Kaabee (2008)

7 08 2008

Yoji Yamada follows-up his samurai trilogy with a film more in line with his earlier dramatic set-ups. As one can expect, there are some sappy sentimental touches every now and then, but such problems are negated by the remarkable amount of attention and care that Yamada puts into each one of his characters. This is one of the warmest movies one could ever hope to see in fact, which bodes well for most of the humor, as well as most of the dramatic turns. If there is any one problem in Yamada’s characterization, it is that he is too gentle and nice, but that hardly sets the film back.

A university professor is arrested one night for “thought crimes.” His wife, Kabei, must take care of her two children, Teruyo and Hatsuko, while he is away. Yamazaki, one of the professor’s former students, checks on the family from time to time and plays somewhat of a father figure to the two young girls. As Kabei works on getting her husband out of prison, Japan’s conflict with China worsens. The second world war is on the horizon, and it begins approaching as soon as things seem to go right for the family.

Yamada should be given an enormous amount of credit for depicting the years leading up to the war, as well as the start of the war itself, from a much more realistic viewpoint. He shows us how certain characters are directly effected because of the nation’s struggle, but never does he operate on a vague, birds eye view of the world’s conflicts. Within the process of the war, he displays the drama (or anti-drama, even) of a family deprived of their patriarch. The content that follows is not the melodramatic tragedy that such a plot description would imply, but instead a very honest and moving portrait of a family trying to continue their way of living, in spite of an important figure’s absence.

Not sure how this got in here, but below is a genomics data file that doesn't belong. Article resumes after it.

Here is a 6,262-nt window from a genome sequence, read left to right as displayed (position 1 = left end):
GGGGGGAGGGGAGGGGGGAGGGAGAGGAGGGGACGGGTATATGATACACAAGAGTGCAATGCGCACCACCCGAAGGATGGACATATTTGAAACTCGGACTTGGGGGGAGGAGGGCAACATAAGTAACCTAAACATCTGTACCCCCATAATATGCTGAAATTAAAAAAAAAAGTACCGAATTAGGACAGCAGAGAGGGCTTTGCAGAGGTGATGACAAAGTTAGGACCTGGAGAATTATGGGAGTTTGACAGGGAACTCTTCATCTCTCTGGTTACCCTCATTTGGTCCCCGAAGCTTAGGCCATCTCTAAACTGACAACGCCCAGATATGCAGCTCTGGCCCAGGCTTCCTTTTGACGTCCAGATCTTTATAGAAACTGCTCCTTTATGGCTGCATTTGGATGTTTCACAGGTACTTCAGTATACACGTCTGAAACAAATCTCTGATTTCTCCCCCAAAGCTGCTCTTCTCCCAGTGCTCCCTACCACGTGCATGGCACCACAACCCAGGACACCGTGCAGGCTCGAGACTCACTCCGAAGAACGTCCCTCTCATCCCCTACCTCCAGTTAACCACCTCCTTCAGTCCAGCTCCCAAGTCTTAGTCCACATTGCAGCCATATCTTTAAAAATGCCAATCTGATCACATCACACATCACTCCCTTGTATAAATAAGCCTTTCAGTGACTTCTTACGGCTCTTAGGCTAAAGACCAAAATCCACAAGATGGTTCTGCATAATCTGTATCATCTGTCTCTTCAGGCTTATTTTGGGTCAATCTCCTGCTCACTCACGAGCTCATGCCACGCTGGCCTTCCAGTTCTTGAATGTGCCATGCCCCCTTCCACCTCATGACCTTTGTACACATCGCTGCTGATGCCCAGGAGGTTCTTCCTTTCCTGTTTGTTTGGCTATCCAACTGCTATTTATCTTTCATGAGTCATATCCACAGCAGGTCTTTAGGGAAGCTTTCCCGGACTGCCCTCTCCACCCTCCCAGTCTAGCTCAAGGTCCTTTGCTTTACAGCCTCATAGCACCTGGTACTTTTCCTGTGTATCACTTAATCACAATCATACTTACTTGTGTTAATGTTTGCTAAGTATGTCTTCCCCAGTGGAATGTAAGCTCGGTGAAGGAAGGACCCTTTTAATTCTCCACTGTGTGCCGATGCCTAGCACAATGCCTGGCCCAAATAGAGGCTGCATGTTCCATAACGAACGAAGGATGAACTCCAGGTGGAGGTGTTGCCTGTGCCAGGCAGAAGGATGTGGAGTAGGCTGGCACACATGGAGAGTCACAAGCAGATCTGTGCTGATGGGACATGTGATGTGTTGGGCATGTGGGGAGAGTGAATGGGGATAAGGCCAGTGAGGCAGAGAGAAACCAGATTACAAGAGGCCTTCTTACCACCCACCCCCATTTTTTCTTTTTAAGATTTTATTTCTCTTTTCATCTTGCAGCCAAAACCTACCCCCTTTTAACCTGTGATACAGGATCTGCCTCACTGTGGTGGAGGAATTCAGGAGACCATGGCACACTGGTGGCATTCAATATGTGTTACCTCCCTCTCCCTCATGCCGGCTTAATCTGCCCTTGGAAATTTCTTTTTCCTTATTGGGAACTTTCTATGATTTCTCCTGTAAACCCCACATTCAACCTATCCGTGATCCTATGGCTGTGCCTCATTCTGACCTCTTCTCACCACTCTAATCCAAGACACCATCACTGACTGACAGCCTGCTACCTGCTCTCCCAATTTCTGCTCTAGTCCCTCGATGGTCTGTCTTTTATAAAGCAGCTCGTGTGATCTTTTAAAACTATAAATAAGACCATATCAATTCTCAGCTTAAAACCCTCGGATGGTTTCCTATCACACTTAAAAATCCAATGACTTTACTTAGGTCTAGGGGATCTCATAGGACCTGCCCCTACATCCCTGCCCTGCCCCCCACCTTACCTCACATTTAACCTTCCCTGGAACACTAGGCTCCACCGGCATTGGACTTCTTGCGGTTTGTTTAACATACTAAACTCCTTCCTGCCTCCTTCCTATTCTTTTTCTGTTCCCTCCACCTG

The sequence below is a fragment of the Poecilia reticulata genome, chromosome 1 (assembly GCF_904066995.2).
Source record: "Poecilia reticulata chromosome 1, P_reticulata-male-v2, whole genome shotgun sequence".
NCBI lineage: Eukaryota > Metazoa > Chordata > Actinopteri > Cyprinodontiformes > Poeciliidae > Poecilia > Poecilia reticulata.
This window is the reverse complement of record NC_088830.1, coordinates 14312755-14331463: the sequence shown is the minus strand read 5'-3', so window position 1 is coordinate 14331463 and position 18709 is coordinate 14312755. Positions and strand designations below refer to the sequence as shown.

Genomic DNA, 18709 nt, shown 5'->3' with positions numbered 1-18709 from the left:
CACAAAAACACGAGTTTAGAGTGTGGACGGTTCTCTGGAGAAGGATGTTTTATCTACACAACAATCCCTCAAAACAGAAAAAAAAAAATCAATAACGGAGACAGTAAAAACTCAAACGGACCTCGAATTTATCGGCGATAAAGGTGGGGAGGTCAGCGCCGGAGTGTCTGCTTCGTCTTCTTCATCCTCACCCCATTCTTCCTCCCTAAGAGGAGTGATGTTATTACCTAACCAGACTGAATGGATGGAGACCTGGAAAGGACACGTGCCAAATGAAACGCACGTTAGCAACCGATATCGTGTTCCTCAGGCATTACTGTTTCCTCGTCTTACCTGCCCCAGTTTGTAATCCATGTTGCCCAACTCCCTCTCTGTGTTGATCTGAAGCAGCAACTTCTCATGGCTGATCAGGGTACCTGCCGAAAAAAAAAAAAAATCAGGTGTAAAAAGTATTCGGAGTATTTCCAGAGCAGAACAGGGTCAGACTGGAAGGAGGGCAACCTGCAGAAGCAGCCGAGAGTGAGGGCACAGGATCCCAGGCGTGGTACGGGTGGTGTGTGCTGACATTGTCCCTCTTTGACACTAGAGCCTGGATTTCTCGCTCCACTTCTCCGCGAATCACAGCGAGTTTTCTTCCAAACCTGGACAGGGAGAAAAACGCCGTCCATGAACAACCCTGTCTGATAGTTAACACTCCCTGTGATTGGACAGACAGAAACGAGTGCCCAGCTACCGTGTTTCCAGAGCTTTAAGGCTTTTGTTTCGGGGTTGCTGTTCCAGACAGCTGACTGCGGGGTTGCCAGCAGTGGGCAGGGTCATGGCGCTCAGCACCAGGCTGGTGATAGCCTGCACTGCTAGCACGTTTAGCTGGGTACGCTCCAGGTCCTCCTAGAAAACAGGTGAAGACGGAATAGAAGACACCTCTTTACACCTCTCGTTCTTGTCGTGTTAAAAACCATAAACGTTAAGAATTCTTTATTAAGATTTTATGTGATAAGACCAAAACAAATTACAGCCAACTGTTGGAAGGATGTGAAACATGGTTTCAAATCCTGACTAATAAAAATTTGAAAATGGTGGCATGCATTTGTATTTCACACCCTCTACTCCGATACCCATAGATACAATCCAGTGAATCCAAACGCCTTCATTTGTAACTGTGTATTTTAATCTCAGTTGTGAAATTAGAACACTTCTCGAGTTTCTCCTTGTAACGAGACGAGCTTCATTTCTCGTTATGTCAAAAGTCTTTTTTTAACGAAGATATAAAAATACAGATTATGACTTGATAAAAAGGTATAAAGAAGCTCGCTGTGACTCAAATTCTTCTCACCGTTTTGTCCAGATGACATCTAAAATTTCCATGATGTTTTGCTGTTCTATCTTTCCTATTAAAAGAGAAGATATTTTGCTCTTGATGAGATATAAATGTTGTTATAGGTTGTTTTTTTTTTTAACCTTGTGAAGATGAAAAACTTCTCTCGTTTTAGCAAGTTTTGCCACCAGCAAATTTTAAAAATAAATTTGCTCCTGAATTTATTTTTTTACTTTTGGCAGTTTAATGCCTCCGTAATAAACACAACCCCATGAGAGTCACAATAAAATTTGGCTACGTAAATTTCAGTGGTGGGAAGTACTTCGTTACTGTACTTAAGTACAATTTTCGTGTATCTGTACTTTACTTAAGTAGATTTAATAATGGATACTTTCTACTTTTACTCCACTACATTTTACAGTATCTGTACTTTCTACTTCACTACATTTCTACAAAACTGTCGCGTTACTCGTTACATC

This does all sound a tad bit mushy, I admit, and it certainly doesn’t help that Kabei, herself, tip-toes on the lines of being a realistic person and a tortured martyr. Thankfully, she ends up on the side of the former, mostly thanks to a wonderful performance from veteran actress Sayuri Yoshinaga, who has collaborated with Yamada since the earliest days of the “Tora-san” series. Mostly all of the other performances are wonderful too, which is essential for a film as actor-driven as this. Sometimes, the film is just a bit too cutesy and nice for me, but it is so in a mature and understated way.